Yelp has begun outing businesses which solicit for paid positive reviews. Businesses that are found to have participated in "significant attempts to pay for reviews" will be slapped with a "Consumer Alert" for 90 days.
Anyone who has spent some time reading "consumer" reviews on the internet has undoubtedly come across a few shady sounding reviews extolling the virtues of a product or company you personally know is crap. Given that, and the importance of online reviews for business, it's not surprising that some businesses are turning towards ethically challenged practices like paying for reviews.
The consumer alerts Yelp places on businesses superimposes itself over the user review section. It explains:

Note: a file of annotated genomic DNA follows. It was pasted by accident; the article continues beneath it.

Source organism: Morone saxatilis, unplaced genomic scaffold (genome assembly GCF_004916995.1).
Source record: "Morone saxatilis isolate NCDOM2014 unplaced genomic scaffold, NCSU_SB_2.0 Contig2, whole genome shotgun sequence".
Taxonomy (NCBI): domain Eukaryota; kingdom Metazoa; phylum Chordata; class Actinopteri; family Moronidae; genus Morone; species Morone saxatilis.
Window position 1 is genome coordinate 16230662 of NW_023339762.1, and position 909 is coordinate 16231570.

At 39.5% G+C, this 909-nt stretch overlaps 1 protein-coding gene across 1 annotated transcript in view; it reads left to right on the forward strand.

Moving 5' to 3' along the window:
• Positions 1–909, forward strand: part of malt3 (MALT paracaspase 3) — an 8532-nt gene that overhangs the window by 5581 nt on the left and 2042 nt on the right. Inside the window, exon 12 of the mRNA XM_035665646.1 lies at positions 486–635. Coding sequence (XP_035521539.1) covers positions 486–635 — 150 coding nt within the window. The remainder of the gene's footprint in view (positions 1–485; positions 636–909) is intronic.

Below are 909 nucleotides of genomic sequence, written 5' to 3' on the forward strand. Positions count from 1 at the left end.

We caught someone red-handed trying to buy reviews for this business. We weren't fooled, but wanted you to know because buying reviews not only hurts consumers, but also honest businesses who play by the rules. Check out the evidence here.
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The evidence is largely Craiglist postings soliciting for Yelp reviews. The going price for a review ranges from a paltry $10 up to $200 from a San Diego jewelry store looking for a Yelp Elite user whose reviews receive preferential treatment from Yelp's review screening system.
Judging from the evidence posted within a consumer alert, Yelp responds to Craiglists ads and then busts the business when they get the details of their ginned up review.
So far Yelp has only outed nine businesses in their entire network. Presumably this is a shot across the bow to warn other businesses to discontinue the practice.